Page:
Home Electronics: Digital Divine

  • Photo by Simon Marsh
    The four-component Vivaldi line from DCS includes a digital-to-analog converter (top) and a digital-to-digital up-sampler (bottom). Photo by Simon Marsh
<< Back to Robb Report, January 2013

Vinyl records have long been the gold standard of high-fidelity audio reproduction. With the recent arrival of DCS’s Vivaldi system, the digital age finally has an answer to the accuracy of analog.

Founded in 1987 as a manufacturer of digital-signal converters for military and telecommunications applications, DCS started producing home-audio components in the mid-1990s, when the compact disc became the preferred method of music playback. The company, based in Cam­bridge, England, quickly rose to the forefront of audio reproduction with such innovations as its patented Ring DAC system, which processes, filters, and shapes digital data that is sent from an audio source to loudspeakers.

The Vivaldi, which DCS began shipping in September, is the company’s finest work to date. Priced at more than $100,000—not including amplification or loudspeakers—the four-component digital-playback system comprises a digital-to-analog converter, a digital-to-digital up-sampler, a master clock, and a CD/SACD transport.

As with all of DCS’s products, the Vivaldi system incorporates high-quality parts from third-party suppliers. The CD/SACD transport, for instance, is based on a TEAC Esoteric VRDS Neo mechanism from the Japanese parts manufacturer Esoteric. The company builds the VRDS (vibration-free, rigid disc-clamping system) from steel, aluminum, magnesium, and other heavy-duty materials, helping to eliminate the vibration and tracking errors that can lead to less-than-perfect playback of CDs.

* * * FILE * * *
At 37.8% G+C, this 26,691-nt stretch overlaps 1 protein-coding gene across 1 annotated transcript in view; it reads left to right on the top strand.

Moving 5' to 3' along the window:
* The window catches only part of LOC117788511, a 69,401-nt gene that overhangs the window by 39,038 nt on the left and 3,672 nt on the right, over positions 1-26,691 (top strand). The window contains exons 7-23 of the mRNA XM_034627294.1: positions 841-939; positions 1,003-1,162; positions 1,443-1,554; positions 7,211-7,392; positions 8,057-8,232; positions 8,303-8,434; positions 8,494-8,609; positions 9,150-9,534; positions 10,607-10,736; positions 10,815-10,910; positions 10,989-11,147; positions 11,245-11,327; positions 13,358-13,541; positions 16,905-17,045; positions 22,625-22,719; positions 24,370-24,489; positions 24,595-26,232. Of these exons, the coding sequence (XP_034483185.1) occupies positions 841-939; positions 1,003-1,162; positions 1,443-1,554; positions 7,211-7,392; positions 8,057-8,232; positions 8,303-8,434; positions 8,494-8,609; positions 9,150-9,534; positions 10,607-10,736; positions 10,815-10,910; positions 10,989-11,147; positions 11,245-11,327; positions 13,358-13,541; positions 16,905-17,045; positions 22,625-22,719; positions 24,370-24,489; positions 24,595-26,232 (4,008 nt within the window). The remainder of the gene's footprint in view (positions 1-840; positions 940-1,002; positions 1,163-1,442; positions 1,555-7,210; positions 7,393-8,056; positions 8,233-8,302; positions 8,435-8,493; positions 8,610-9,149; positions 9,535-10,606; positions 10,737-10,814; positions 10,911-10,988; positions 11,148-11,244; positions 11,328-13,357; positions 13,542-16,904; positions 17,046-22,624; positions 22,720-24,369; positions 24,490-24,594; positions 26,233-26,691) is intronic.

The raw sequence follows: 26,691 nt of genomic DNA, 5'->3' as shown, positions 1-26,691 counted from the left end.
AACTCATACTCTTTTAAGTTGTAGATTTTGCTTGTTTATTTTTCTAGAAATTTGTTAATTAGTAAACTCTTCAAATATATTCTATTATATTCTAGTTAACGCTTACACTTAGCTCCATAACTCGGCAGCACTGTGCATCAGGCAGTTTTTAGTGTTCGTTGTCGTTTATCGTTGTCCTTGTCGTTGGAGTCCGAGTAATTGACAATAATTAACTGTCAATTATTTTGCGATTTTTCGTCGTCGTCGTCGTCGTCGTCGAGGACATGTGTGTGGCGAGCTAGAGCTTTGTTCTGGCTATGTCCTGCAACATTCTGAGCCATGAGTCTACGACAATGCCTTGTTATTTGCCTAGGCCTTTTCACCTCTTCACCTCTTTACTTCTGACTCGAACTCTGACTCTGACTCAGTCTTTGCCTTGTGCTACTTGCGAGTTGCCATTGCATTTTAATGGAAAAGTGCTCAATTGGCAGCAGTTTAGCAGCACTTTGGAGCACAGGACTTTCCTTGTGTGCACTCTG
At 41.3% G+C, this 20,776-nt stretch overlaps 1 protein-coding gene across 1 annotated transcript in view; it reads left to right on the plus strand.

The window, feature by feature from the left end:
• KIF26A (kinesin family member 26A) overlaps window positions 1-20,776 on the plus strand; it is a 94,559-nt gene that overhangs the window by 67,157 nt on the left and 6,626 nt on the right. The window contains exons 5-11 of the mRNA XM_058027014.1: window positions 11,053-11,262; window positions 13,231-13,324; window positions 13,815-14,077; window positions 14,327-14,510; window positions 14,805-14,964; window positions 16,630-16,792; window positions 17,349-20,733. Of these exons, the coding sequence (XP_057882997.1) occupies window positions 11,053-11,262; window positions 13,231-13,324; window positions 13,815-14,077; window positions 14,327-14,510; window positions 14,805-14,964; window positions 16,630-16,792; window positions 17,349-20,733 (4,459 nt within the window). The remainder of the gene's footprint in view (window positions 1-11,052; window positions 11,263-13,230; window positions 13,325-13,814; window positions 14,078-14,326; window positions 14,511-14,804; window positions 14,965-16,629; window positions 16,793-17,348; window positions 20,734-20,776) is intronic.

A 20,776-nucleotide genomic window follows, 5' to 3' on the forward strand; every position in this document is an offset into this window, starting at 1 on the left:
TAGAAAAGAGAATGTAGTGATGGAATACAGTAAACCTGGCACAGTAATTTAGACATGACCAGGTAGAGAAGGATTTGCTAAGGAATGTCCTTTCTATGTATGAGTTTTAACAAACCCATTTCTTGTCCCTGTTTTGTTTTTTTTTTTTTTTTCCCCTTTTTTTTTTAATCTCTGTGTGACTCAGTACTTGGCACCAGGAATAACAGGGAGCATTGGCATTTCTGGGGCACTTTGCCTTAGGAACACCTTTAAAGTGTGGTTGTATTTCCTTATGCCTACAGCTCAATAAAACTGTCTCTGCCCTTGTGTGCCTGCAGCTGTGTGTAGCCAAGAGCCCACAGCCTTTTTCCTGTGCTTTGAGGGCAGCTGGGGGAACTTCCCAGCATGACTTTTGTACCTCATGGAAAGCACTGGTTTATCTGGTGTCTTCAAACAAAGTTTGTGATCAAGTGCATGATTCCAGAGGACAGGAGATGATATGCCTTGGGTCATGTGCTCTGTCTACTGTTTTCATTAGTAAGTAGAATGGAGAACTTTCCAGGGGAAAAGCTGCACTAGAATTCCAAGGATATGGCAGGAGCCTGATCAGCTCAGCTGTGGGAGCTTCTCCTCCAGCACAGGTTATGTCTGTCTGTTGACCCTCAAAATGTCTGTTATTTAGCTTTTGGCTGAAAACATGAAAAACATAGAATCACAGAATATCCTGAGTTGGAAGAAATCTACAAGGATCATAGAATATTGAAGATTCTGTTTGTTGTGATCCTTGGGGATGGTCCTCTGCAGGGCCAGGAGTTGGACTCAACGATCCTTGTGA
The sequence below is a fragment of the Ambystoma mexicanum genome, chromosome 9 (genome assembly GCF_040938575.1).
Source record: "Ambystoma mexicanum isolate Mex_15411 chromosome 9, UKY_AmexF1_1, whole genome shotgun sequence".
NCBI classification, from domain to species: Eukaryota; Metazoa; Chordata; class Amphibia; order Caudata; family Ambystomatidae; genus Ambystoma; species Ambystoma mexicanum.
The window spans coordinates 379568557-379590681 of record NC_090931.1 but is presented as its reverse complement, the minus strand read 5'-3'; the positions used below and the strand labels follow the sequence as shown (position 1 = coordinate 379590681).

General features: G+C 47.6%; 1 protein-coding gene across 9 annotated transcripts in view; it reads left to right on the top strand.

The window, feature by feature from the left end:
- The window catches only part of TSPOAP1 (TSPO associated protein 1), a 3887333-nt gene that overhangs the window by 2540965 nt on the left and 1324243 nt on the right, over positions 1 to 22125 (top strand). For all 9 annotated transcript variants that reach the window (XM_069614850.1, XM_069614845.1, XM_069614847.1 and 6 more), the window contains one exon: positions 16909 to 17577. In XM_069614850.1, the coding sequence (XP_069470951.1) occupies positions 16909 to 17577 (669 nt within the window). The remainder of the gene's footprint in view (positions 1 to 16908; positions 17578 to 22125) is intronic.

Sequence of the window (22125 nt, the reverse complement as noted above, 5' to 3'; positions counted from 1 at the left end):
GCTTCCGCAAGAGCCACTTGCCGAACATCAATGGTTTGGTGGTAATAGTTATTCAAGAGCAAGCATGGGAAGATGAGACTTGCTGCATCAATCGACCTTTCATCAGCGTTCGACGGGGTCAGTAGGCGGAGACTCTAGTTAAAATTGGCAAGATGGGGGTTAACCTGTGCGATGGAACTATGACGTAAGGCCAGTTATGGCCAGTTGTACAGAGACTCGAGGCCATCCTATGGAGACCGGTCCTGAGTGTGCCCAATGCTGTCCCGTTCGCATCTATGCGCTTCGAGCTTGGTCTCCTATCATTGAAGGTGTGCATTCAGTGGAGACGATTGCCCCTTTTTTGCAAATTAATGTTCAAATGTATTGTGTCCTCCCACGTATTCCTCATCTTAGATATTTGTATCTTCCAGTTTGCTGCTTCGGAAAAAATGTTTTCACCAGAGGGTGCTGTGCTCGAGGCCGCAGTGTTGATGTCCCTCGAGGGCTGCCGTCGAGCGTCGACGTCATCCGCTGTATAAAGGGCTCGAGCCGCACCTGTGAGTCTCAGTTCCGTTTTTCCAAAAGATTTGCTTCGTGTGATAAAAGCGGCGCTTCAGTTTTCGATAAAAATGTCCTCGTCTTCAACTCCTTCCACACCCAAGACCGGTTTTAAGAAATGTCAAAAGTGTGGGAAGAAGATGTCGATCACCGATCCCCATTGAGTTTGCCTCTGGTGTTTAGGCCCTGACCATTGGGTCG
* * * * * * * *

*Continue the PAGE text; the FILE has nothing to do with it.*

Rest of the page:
Digital-age audiophiles who eschew physical media need not purchase the $40,000 transport. (The Vivaldi components are available as single modules.) Together, the other three boxes in the Vivaldi system will play digital files of any format, including those from a handful of progressive music labels releasing their wares in the Direct Stream Digital format. On the other end of the audio spectrum, the Vivaldi system works surprisingly well with media devices from Apple and other mainstream brands, delivering stunning musical realism—thanks to the digital-to-digital up-sampler—from CD-quality files stored on handheld devices.

DCS’s expertise in software-based solutions helps ensure that the Vivaldi system will be compatible with file formats for years to come. Updating the Vivaldi components to work with evolving formats simply requires running a software disk. If a major file-format development arises in the future, the Vivaldi should be able to adapt, thanks to the modular design of much of its internal hardware.

For now, the Vivaldi stands as a marvel of digital sophistication that transcends the limitations of the medium. It represents the pinnacle of digital audio reproduction—and even outshines some of the best analog systems.

 

DCS, +44.1954.233950, www.dcsltd.co.uk

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